8:36 a.m. June 13, 2013

The PATRIOT Act Isn't Just For Terrorists.

Here’s some free legal advice from a high-priced defense attorney: don’t commit any crimes.

Naturally, you will ignore me. You will commit a crime. Then you will call me, and the process of figuring out the best way to get you out of your mess begins. Your first question, always: how is this fair? Maybe followed by: Don’t I have rights? And after a long conversation: Who passed that law?

The answers, in order: “it’s not fair”, “you sort of do” – and “the people you keep voting for.”

I’ve known a lot of prosecutors in my life and while wildly varying in approach to life, competence, depth of stick up posterior and drink-a-beer-withability, there is one thing they all have in common, they don’t expect to lose. Ever.

I’ve secured acquittals in cases from theft to murder. Some prosecutors are gracious in defeat, some are dicks, but virtually all of them instantly fall into some level of vindictive thinking. The spared defendant now will slouch towards eternity with a target on his back (for further reference, see the Curious Case of Orenthal James Simpson). New, more far-reaching laws will be lobbied for so that the “mistake” that allowed a “guilty” man to walk free will never happen again.

Law books in every State grow every year, that growth driven oftentimes by insecure prosecutors who can’t fathom how (their) righteousness doesn’t always prevail over (your) evil – if only they had (better) tools to do the Lord’s work.

Enter the USA PATRIOT act.

Back in 2002, like most semi-cynics with a preference for coffeehouse ranting over rubber-to-the road protest, I rolled my eyes at the USA PATRIOT act as an obvious reactionary (to that one big thing) law. It was just too long to read (132 pages) - just obvious enough to be written off as another half-baked idea eroding liberties, but ostensibly, only the liberties of terrorists. And since I haven’t ever represented a terrorist (and since I love my country), I gave it a semi-slide.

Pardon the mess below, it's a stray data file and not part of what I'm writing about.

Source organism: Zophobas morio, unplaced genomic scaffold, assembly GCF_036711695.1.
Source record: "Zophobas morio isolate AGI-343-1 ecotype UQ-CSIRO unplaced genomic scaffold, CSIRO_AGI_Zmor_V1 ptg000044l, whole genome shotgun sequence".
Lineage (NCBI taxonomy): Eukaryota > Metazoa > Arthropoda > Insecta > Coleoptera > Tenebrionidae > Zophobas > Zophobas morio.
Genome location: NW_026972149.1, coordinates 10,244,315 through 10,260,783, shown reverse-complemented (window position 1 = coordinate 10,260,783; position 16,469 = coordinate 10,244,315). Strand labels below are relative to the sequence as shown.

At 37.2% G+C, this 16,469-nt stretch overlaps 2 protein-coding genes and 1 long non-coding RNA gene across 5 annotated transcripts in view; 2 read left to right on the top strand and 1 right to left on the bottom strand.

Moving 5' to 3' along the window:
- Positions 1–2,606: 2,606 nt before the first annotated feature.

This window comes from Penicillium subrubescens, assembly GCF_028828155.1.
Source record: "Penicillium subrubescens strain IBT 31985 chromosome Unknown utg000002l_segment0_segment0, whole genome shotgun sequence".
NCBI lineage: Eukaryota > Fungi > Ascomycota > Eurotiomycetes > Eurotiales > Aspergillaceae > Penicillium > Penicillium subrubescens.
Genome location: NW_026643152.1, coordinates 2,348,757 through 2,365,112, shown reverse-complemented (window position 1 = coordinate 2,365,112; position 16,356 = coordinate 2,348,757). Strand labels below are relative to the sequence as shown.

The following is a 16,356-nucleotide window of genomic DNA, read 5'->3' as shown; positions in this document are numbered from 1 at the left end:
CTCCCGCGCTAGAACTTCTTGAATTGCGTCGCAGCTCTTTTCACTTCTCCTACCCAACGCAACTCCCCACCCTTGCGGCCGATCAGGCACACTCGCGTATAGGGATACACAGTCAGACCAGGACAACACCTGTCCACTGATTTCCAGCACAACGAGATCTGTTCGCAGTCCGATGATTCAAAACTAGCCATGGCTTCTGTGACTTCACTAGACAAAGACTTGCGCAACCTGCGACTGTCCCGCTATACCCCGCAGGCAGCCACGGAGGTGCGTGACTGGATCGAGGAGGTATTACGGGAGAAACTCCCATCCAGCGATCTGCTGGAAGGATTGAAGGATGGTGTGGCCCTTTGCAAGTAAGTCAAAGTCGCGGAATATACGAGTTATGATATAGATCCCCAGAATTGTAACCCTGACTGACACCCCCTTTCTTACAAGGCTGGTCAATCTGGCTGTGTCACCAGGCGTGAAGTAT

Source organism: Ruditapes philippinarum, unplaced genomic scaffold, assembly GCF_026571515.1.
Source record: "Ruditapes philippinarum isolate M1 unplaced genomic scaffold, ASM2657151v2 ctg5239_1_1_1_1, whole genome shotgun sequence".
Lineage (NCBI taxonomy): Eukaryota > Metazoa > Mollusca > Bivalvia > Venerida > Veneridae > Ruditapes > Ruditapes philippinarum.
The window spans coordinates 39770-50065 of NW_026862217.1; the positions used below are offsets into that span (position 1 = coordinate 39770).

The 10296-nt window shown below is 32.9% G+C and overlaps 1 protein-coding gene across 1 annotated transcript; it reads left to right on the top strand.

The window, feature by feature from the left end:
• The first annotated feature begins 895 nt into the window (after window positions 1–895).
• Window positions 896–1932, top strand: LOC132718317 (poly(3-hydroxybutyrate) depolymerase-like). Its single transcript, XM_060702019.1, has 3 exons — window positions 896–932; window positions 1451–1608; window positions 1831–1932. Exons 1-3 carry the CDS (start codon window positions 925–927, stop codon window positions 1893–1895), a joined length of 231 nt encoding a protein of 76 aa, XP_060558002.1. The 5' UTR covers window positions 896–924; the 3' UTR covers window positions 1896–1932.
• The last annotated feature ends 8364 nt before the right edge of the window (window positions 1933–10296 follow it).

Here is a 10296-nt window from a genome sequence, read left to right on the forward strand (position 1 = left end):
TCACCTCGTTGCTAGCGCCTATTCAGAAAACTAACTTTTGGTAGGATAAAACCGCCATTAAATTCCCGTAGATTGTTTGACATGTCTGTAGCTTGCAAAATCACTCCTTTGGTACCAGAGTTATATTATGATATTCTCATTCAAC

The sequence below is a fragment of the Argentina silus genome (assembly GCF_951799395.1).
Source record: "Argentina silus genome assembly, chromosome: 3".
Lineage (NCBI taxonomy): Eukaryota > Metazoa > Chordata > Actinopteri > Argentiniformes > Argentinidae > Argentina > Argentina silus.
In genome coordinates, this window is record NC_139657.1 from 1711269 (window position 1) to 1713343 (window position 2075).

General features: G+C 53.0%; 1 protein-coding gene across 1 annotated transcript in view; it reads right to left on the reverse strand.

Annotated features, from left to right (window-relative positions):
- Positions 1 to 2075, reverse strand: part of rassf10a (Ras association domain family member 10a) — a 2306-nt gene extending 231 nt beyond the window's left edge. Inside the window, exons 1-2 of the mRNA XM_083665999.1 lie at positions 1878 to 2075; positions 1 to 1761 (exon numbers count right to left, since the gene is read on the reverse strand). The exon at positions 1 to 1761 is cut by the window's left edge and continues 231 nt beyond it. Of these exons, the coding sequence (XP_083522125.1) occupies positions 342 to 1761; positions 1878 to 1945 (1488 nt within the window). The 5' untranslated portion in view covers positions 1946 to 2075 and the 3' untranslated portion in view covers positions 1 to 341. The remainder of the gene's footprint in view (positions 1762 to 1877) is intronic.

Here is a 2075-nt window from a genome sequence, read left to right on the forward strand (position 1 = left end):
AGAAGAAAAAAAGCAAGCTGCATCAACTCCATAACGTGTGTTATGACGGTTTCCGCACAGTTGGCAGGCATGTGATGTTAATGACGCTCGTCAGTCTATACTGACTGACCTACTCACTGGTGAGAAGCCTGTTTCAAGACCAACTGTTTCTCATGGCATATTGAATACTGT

Then, less than a year after its passage, the US PATRIOT act made its first headlines here in Las Vegas not for uncovering or prosecuting terrorists but relating to Federal charges surrounding the efforts of a local strip-club titan to bribe legislators.

This was apparently one of the first uses of the US PATRIOT act in an actual prosecution. Affectionately dubbed “Operation G-Sting” by the local press, the case revealed that US PATRIOT (specifically Section 314, page 37) can be used to allow warrantless searches of financial records for people suspected by the authorities to be involved not just in terrorism, but also money laundering. This, in a case that was already wacky on the Fourth Amendment front: the FBI had been able to obtain a Court Order to disable one of the suspects OnStar Auto Security and Navigation system aboard his Hummer and turn it into a listening device. (“Ding. This is OnStar, may I help indict you?”).

So, yes. It turned out the US PATRIOT act wasn’t just useful for preventing 9/12, it could be used to bring down stripper pimps and corrupt politicians (thanks to their new tool, Federal prosecutors were able to secure convictions against all the government officials – all of whom did Federal prison time). It was at that point I decided to actually read the document to see what else my non-terrorist clients might be facing.